after the specimen was removed at the end of testing. In this study, a glue amount of 9.0 g was
enough to provide good bonding between a specimen and base plates. It was observed that it may
be excessive if a glue amount of 10 g is used.
66
(a) Glue type
(b) Glue uniformly applied on specimen
(c) Residual glue after specimen removed (9.0-g glue applied)
Figure 3.5 Glue type and amount
In the final step, the specimen with uniformly applied glue was placed on the top of the base
plates. Then, the glue was cured overnight as shown in Figure 3.6. The specimen was then
conditioned in an environmental chamber at 25 ?C for at least 1 hour before testing. After
conditioning, the test specimen with the base plates was set up in the AMPT (Figure 3.7).
67
Figure 3.6 Glue curing setup
Figure 3.7 Setup of specimen
glued on base plates in AMPT
3.6 Method for Determining the Failure Point
The TxDOT procedure defines the failure point (i.e., the number of cycles to failure) as the
number of cycles at which the applied peak load is reduced by 93 percent compared to the
applied peak load measured at the beginning of the test (hereafter referred to as the 93%
reduction method). Based on this method, cracks are often seen propagated through the entire
thickness of the specimen long before the applied load is reduced by 93 percent of the initial
load.
An alternative method, referred to as the ?normalized load ? cycle? or NLC, was evaluated in
this study for use in the overlay test. The NLC method is developed based on the ?normalized
stiffness ? cycle? method described in the ASTM D7460 standard (a description of this method
68
was presented in the previous chapter). The ?normalized stiffness ? cycle? method was modified
from the ?reduced energy ratio? method/theory (Rowe 1993, Rowe and Bouldin 2000) to
determine the failure point for the BBF test. In the BBF test, failure point is defined as the
transition point from micro-crack to macro-crack propagation, and as described in ASTM
D7460, it is the number of cycles at which the curve of ?normalized stiffness ? cycle? versus
number of cycles reaches the maximum value.
For the alternative method, the ?normalized stiffness? term is replaced with the ?normalized
load? term. The failure point or the number of cycles to failure for the overlay test can be
determined in three steps. First, the ?normalized load ? cycle? is determined using Equation 45
for each load cycle. Then, the NLC is plotted against the number of cycles. Finally, the failure
point is determined corresponding to the peak of the NLC curve. Figure 3.8 illustrates how the
failure point can be determined for an overlay test. In this study, the alternative method for
determining the failure point was evaluated. Results of this evaluation are presented in the next
chapter.
NLC = Pi ? NiP
1 ? N1
(45)
Where,
NLC = normalized load ? cycles (kN/kN);
Pi = peak load at cycle number i (kN);
P1 = peak load at 1st cycle (kN);
Ni = cycle number i; and
N1 = cycle number at which P1 is estimated.
69
Figure 3.8 Determination of failure point
0
10
20
30
40
50
60
70
0
0.2
0.4
0.6
0.8
1
1.2
0 200 400 600 800 1000 1200
No
rmali
ze
d Lo
ad
x C
yc
le
(kN/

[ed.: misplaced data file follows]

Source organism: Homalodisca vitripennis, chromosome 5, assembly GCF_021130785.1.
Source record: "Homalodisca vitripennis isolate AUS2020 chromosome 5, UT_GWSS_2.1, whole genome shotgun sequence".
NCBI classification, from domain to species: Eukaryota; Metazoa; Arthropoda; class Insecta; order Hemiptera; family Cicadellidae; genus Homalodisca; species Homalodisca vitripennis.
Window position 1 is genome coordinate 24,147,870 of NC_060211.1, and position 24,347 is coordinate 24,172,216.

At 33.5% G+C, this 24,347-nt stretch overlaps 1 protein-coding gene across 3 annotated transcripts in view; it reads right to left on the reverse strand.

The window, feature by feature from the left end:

kN)
No
rm
ali
zed
Lo
ad
(Pi/
P0)
No. of Cycles
Normalized Load Normalized Load x Cycle
Failure
Point
70
CHAPTER 4 RESULTS AND ANALYSIS
This chapter summarizes the results of overlay testing in the AMPT and analysis. First, the
proposed ?normalized load ? cycle? (NLC) method and the 93-percent load reduction method for
determining the failure point in the overlay test are evaluated using the video recorded during
testing and the relationship of peak load versus the number of cycles. Second, the failure points
determined by both methods are obtained and compared to the moment of failure when crack
was first visually observed to propagate through the specimen. After that, the effect of higher
frequency on the testing result is discussed.
4.1 Evaluation of Methods for Determining the Failure Point
For each specimen, still images capturing the specimen cracking conditions corresponding to the
failure points determined according to NLC and 93-percent reduction methods were extracted
from the video being recorded during the test. Figure 4.1 include three images showing cracking
conditions at the two failure points and at the moment when the crack was first observed to
propagate through the specimen. A brief discussion of these images follows.
? Figure 4.1(a) shows the cracking condition at the number of cycles determined as the
failure point based on the NLC method (Nf(NLC)). At this failure point, the crack
typically has not visually propagated through the specimen thickness.
71
? Figure 4.1(c) shows the specimen condition at the number of cycles determined as the
failure point determined based on the 93% reduction method (Nf(93%)). At this failure
point, the crack typically has propagated through the specimen long before the test ends
at the 93% reduction of the peak load.
? Figure 4.1(b) shows the specimen condition when the crack was first visually observed to
propagate through the specimen (Nf(Thru Crack)). The number of cycles corresponding
to this moment was determined for each specimen for analysis. Of 48 specimens with
good recoded videos, four specimens (# 86, 88, 89 and 121) had multiple cracks captured
in the video, and the number of cycles when the first continuous crack propagates
through the thickness was determined as Nf(Thru Crack). Other seven specimens (# 26,